Katya Kabanova
Simon O’Neill as Boris Grigorjevič and Amanda Majeski as the title character in Katya Kabanova with Simon Rattle and the London Symphony Orchestra | Credit: Mark Allan

Almost no one can find their way out in Leoš Janáček’s great opera Katya Kabanova. Nor can the opera’s characters find private space as they are pushed to the edge by forces they are unable to control. Katya Kabanova may have been composed in 1920 and 1921 (and revised in 1927, the year before Janáček’s death), but its themes remain as vital today as they were in 1859, when Aleksandr Ostrovsky wrote the play The Thunderstorm, upon which Janáček based his opera. Science versus religion, familial loyalties versus the cries of the heart, guilt and sin by the bucketful — it’s all in there.

Janáček wasted not a note nor word in his compact three-act structure. The urgency and passion with which he imbued the story and score stemmed partly from his obsession with a far younger married woman, Kamila Stösslová. Unable to consummate his unrequited passion — Stösslová often left the composer’s letters unanswered and eventually only deigned to see Katya Kabanova six months before his death — Janáček poured all his creative genius into an opera whose story, in essential ways, mirrored his own.

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To make the opera live in the present requires a superb cast and great conducting so that one can dwell in the story and the emotions it engenders rather than in matters of execution. And in a new recording taken from live concert performances at the Barbican in 2023, Simon Rattle’s multinational cast, backed by the London Symphony Orchestra, is up to the task.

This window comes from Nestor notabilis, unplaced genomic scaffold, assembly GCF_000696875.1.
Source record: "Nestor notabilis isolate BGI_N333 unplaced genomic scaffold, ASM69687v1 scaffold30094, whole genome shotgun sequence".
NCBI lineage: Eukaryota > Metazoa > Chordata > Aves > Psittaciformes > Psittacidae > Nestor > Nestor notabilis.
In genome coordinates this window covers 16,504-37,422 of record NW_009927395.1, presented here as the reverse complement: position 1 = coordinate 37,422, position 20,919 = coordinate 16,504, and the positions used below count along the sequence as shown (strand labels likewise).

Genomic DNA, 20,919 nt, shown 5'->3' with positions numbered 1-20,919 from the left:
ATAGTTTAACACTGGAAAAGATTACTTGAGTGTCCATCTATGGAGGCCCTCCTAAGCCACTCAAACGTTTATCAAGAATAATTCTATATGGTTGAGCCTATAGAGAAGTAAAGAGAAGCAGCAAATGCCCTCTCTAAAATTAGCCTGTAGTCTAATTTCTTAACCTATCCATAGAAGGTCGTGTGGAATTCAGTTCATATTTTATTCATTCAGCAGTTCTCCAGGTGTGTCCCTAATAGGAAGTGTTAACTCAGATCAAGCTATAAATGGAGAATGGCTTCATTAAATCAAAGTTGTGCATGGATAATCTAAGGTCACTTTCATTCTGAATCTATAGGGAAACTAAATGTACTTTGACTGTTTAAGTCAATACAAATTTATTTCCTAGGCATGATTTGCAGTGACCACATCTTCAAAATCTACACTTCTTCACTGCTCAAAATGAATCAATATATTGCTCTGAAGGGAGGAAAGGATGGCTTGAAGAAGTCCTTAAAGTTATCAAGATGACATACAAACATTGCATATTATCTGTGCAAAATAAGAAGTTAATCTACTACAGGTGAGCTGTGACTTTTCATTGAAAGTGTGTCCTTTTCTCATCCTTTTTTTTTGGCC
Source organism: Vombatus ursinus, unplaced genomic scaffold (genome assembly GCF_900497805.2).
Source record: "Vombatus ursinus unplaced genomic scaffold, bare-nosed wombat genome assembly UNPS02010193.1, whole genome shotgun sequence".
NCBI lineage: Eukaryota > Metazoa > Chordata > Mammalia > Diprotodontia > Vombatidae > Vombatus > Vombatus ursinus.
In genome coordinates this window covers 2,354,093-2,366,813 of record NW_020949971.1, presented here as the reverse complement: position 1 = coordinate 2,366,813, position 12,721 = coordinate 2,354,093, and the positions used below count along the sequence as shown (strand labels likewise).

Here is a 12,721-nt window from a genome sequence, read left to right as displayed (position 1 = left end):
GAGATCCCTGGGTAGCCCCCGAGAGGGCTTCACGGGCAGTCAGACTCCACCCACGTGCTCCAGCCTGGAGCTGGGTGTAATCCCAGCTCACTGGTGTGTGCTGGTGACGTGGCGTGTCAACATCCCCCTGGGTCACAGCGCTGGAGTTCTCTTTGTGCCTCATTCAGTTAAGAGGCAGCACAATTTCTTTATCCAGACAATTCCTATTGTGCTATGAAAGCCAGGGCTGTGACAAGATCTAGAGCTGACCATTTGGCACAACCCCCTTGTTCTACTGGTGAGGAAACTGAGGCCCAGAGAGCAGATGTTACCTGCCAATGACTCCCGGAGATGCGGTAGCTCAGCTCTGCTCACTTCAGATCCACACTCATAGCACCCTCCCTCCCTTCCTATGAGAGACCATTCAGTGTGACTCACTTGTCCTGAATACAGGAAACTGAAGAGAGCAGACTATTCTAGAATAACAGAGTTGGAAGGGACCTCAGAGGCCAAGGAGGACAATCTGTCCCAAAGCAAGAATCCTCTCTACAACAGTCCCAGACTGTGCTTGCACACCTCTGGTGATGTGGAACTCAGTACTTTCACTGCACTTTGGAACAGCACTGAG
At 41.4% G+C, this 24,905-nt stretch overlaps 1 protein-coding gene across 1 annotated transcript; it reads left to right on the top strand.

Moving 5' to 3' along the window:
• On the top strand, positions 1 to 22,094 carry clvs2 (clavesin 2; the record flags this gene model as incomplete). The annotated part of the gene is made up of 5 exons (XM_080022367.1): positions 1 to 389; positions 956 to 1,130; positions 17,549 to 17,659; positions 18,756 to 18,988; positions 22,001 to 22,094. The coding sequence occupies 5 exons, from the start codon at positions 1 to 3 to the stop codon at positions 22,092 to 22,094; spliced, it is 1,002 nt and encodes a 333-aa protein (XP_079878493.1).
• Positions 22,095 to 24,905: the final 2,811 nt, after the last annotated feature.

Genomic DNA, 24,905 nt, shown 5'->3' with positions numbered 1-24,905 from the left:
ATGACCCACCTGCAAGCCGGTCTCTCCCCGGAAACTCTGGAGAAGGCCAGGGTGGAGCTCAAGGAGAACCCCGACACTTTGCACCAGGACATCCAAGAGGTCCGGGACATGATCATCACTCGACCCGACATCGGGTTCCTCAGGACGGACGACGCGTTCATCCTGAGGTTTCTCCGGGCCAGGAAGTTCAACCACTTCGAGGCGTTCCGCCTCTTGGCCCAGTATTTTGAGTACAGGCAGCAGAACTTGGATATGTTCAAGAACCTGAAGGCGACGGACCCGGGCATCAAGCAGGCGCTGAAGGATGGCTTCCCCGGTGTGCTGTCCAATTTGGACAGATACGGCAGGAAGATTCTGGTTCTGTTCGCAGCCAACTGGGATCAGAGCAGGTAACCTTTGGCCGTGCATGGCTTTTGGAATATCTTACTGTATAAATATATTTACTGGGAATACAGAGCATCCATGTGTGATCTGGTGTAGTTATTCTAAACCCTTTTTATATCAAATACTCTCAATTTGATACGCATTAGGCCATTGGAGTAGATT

The principals put everything they’ve got into their roles. There’s soprano Amanda Majeski as Katya, tenor Andrew Staples as Tichon (Katya’s feckless husband), mezzo-soprano Katarina Dalayman as Kabanicha (Katya’s impossibly controlling and emasculating mother-in-law), tenor Simon O’Neill as Boris Grigorjevič (whose impossible love for Katya is seemingly unquenchable), mezzo-soprano Magdalena Kožená as Varvara (Katya’s free-spirited and transgressive foster sister), and tenor Ladislav Elgr as Váňa Kudrjáš (who’s in love with Varvara).

Majeski, who made her start in Mozart and Richard Strauss, combines lyrical beauty with unforced passion, and O’Neill, known for his Wagner roles, sings tirelessly and with only one forced note at the top of his range. Both are in top form and a joy to listen to.

Dalayman, a former Brünnhilde in Wagner’s Ring, seems to have followed the path of countless big-voiced sopranos who have transitioned into lower-pitched roles, for which age-related harshness can be an asset. Kabanicha calls for a voice that is relentless in its pursuit of control, and Dalayman delivers the goods. So does Kožená, who, at almost 50 here, sounds young and fresh when called for. Grigorjevič and Elgr may not touch the heart as much as their female lovers do, but the solidity of their voices and convictions is beyond reproach.

Conducting and recording are fully up to the task. Rattle is convincing in delineating both the tender hearts of his principals and the tragic scripts they follow. The orchestra, captured in high-resolution DSD, transmits all of the score’s emotional urgency. The recording combines immediacy with just enough acoustic resonance to make the sound come alive. As much as some readers may prefer watching a Blu-ray or DVD with English subtitles to staring at a printed libretto and trying to match phonetic Czech with its English counterpart, this recording is so good as to make a convincing case for the continuation of sound-only operatic recordings. Wholeheartedly recommended.